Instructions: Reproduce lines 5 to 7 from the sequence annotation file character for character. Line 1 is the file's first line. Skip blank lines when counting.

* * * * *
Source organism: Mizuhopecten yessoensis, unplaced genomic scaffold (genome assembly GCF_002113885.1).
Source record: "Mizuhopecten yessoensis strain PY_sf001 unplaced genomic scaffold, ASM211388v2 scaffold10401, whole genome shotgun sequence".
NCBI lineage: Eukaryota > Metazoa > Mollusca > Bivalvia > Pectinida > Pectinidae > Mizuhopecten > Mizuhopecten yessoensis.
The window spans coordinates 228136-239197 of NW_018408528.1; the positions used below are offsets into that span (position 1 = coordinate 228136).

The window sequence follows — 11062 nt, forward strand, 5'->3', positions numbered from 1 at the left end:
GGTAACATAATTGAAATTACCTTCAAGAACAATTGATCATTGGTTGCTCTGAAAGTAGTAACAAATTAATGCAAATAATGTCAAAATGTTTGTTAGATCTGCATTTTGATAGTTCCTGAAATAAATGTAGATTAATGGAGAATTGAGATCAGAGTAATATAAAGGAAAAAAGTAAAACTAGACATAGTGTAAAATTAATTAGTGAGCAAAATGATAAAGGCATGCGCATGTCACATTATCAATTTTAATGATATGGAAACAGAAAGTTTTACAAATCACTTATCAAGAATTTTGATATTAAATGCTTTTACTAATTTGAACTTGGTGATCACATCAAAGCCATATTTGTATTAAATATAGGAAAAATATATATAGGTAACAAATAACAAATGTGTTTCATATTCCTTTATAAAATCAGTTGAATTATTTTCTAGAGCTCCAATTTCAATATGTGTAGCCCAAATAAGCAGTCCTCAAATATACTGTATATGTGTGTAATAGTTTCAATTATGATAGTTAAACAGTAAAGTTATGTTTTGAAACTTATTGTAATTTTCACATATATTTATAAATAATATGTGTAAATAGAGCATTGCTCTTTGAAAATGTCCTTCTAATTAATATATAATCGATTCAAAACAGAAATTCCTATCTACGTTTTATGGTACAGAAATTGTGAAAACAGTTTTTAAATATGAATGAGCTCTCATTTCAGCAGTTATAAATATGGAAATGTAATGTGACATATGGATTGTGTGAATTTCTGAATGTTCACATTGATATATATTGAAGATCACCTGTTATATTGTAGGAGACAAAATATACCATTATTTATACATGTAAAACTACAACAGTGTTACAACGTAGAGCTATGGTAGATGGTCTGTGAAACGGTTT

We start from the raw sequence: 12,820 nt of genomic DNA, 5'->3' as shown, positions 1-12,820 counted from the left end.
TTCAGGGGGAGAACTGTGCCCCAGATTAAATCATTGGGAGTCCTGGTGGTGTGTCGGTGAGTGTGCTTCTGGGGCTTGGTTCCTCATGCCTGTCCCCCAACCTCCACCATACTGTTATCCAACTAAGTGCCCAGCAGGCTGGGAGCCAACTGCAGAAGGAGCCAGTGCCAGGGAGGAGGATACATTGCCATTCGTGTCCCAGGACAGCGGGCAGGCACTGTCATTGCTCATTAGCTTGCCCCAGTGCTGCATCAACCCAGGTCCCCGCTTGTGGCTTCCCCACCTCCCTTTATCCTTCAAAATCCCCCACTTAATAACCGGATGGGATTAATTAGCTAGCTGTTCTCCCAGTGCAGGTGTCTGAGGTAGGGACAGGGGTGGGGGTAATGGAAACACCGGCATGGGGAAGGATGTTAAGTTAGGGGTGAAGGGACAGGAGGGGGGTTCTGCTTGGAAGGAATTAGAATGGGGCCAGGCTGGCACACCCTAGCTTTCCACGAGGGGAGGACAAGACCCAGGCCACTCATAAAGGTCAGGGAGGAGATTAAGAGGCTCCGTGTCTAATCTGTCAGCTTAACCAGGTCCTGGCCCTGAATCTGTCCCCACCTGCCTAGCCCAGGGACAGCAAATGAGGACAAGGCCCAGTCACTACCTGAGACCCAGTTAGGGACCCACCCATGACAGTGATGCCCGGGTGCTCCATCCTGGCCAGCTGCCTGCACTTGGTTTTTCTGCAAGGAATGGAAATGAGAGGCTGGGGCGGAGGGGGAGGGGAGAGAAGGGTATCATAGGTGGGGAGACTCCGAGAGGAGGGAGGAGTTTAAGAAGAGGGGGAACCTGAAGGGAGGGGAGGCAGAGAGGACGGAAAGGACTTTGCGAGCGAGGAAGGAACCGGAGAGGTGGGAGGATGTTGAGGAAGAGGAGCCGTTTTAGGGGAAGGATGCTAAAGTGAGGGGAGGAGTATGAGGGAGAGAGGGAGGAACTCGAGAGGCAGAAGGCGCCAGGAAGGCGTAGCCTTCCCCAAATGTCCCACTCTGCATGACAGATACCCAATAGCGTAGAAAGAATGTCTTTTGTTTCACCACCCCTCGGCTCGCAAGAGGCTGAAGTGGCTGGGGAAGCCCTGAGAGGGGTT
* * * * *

The window sequence follows — 11062 nt, forward strand, 5'->3', positions numbered from 1 at the left end:
GGTAACATAATTGAAATTACCTTCAAGAACAATTGATCATTGGTTGCTCTGAAAGTAGTAACAAATTAATGCAAATAATGTCAAAATGTTTGTTAGATCTGCATTTTGATAGTTCCTGAAATAAATGTAGATTAATGGAGAATTGAGATCAGAGTAATATAAAGGAAAAAAGTAAAACTAGACATAGTGTAAAATTAATTAGTGAGCAAAATGATAAAGGCATGCGCATGTCACATTATCAATTTTAATGATATGGAAACAGAAAGTTTTACAAATCACTTATCAAGAATTTTGATATTAAATGCTTTTACTAATTTGAACTTGGTGATCACATCAAAGCCATATTTGTATTAAATATAGGAAAAATATATATAGGTAACAAATAACAAATGTGTTTCATATTCCTTTATAAAATCAGTTGAATTATTTTCTAGAGCTCCAATTTCAATATGTGTAGCCCAAATAAGCAGTCCTCAAATATACTGTATATGTGTGTAATAGTTTCAATTATGATAGTTAAACAGTAAAGTTATGTTTTGAAACTTATTGTAATTTTCACATATATTTATAAATAATATGTGTAAATAGAGCATTGCTCTTTGAAAATGTCCTTCTAATTAATATATAATCGATTCAAAACAGAAATTCCTATCTACGTTTTATGGTACAGAAATTGTGAAAACAGTTTTTAAATATGAATGAGCTCTCATTTCAGCAGTTATAAATATGGAAATGTAATGTGACATATGGATTGTGTGAATTTCTGAATGTTCACATTGATATATATTGAAGATCACCTGTTATATTGTAGGAGACAAAATATACCATTATTTATACATGTAAAACTACAACAGTGTTACAACGTAGAGCTATGGTAGATGGTCTGTGAAACGGTTT

We start from the raw sequence: 12,820 nt of genomic DNA, 5'->3' as shown, positions 1-12,820 counted from the left end.